24 Hours in Aarhus

more than a year ago
Okay, we’re going to go ahead and admit it, for the first time ever — you can get a heck of a lot out of Aarhus in 24 hours. Does this mean you should restrict yourself to just the one day in Denmark’s second largest town? Of course not, this is a city that blossoms over time, but sometimes we just don’t have that time. This is our guide to the perfect 24 hours in Aarhus.


We’re going to start our perfect day in Aarhus by going backwards, making a journey to the past to see what Denmark used to be like. Sure, starting by going backwards doesn’t really make sense, but you’ll just have to trust us on this one. Den Gamle By is one of the country’s great museums, the first open-air museum of its kind on the planet and an absolute must when in Aarhus. The museum is home to more than 70 buildings representing architectural styles from all over Denmark. It is also home to the Danish Poster Museum, which is undoubtedly one of our favourite museums in the city.

Den Gamle By is located next to the Botanical Gardens of Aarhus, a verdant expanse of flora that seems to be perpetually under threat. Give it the love it deserves by checking out as much as you can, paying special attention to the greenhouses — they are about as photogenic as greenhouses get.


We’ve dealt with the past, so time to hurtle you fast into the future. ARoS is one of our favourite museums and galleries in Aarhus, in Denmark, in Scandinavia, and it won’t take you long to understand why. The art museum is one of the largest in Northern Europe, covering 10 storeys of magic showcasing the best of Danish art along with no small amount of excellence from around the world. The highlight of the museum stands on top, the rainbow-called circular walk, a viewpoint that give stunning vistas of Aarhus in a variety of colours. Gorgeous.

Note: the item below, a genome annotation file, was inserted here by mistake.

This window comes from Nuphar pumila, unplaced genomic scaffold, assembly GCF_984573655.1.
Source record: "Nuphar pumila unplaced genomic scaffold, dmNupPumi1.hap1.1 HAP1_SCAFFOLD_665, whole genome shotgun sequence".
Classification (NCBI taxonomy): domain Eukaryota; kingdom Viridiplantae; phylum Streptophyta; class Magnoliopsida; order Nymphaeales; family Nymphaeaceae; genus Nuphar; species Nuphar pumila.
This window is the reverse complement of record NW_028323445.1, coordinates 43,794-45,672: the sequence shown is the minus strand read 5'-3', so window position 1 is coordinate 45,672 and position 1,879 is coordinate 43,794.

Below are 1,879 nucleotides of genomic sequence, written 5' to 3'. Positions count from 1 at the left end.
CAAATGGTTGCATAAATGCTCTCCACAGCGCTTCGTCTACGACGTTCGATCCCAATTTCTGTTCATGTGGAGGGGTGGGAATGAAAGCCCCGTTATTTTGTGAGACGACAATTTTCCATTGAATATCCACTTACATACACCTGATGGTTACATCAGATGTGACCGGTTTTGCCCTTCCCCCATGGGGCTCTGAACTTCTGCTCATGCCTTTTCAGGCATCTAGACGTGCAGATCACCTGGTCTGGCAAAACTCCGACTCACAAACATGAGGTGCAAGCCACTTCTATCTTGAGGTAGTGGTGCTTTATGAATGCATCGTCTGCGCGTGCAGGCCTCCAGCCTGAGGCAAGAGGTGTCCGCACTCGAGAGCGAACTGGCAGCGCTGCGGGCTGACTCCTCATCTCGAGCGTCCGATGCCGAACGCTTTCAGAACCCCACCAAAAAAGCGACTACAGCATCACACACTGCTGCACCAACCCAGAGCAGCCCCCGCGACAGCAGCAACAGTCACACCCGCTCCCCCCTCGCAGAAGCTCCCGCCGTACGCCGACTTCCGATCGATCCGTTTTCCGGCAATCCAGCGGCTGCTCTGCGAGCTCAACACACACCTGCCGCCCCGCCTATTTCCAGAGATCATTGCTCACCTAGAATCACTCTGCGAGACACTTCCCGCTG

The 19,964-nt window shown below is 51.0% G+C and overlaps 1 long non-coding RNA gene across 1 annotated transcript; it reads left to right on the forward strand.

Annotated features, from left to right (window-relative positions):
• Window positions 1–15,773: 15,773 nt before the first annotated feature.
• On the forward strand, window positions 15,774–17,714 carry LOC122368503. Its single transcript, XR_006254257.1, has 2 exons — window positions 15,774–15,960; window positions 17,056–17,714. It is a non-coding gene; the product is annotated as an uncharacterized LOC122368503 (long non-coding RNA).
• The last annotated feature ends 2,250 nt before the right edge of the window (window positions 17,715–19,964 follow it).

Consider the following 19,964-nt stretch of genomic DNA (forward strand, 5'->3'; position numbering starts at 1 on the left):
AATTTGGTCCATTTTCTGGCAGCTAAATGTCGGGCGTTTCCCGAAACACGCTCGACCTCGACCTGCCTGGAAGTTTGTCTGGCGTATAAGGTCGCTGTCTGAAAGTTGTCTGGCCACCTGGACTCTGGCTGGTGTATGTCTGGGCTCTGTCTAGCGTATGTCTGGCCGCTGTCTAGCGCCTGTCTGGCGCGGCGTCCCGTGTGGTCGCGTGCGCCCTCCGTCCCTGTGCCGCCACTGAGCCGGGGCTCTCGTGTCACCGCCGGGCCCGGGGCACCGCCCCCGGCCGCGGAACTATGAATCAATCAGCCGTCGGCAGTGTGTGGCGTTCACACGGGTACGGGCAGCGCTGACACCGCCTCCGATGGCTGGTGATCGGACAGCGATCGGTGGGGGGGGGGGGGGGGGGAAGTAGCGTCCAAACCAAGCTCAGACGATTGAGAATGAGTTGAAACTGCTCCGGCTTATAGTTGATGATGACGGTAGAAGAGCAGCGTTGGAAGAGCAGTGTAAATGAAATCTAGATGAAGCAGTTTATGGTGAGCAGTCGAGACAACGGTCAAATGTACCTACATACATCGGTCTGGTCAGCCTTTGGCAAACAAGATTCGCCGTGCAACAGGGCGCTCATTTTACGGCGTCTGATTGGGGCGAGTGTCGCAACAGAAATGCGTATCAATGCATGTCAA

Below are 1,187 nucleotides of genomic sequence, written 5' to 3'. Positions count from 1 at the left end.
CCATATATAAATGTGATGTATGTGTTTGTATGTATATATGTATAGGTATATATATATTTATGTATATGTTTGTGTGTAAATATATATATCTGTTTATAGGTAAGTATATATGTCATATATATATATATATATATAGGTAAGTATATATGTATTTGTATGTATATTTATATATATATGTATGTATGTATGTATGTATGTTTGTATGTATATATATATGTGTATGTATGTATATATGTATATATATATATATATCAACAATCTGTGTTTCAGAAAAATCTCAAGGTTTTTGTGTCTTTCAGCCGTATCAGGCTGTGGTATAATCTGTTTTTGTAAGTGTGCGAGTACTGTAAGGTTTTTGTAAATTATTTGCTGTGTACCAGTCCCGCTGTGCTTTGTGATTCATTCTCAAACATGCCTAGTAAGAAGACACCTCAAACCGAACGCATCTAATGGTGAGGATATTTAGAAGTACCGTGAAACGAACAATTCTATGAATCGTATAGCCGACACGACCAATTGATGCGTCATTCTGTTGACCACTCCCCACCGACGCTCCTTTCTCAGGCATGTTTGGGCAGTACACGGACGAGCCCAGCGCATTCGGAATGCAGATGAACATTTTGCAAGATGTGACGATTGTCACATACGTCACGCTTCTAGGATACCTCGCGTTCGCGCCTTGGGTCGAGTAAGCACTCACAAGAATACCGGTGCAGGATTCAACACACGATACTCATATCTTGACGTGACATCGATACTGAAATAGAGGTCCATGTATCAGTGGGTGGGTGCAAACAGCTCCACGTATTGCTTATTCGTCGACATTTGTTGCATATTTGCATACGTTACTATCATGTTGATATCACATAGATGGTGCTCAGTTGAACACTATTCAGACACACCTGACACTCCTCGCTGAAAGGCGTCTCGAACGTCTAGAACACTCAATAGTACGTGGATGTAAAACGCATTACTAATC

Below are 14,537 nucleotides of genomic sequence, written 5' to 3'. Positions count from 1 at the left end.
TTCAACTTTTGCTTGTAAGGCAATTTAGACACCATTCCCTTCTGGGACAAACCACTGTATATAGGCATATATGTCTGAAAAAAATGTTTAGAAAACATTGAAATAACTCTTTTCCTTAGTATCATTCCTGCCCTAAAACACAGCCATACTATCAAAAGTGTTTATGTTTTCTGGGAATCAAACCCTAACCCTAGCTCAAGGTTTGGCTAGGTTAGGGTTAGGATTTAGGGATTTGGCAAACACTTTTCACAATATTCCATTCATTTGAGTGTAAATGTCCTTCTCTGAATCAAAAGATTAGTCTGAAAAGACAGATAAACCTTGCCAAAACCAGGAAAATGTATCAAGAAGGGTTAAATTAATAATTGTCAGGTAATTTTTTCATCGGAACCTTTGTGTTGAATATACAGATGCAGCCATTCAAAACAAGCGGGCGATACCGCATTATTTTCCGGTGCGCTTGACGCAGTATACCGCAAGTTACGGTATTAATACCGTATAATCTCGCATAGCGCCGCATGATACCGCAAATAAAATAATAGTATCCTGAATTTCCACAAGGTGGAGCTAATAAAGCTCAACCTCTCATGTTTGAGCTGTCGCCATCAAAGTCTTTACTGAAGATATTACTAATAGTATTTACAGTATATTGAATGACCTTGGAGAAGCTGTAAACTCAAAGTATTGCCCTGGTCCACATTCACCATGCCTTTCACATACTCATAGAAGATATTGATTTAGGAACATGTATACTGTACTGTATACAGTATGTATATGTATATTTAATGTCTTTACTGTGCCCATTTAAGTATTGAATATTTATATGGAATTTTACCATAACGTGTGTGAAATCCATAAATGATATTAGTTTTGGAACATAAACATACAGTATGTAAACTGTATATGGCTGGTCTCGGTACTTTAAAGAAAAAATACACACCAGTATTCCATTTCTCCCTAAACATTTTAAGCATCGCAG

From artistic excellence to struggle. Head from ARoS to the Aarhus Women’s Museum, a hugely important house that details the struggle for equality that women in Denmark have been forced to undergo over the centuries. The Occupation Museum is next door, an impactful look at the years Denmark spent under Nazi occupation during World War II. This could all get a little heavy (could? It will!) so head to the harbour and check out Dokk1, an architectural curiosity that is home to a cultural centre and the largest public library in Scandinavia.


Where to party in Aarhus? Before you hit the booze, head to Godsbanen to see if anything exciting is going on at Aarhus’ cultural power plant. There usually is, so come prepared. Godsbanen is more than just an Instagrammer’s wet dream, this is a celebration of art in all its forms, with frequent exhibitions, live music events, theatre and all the rest. You could easily spend your entire evening here.

You could do that, or you could head back to the Latin Quarter and indulge in a spot of bar hopping. This is the oldest part of Aarhus and maybe its most picturesque, a collection of adorable streets that are home to an array of bars, restaurants, pubs and cafes, all offering something just a little bit different. That is Aarhus in a nutshell really — beauty, culture, excitement and that intangible eccentricity that makes Denmark a truly special place.


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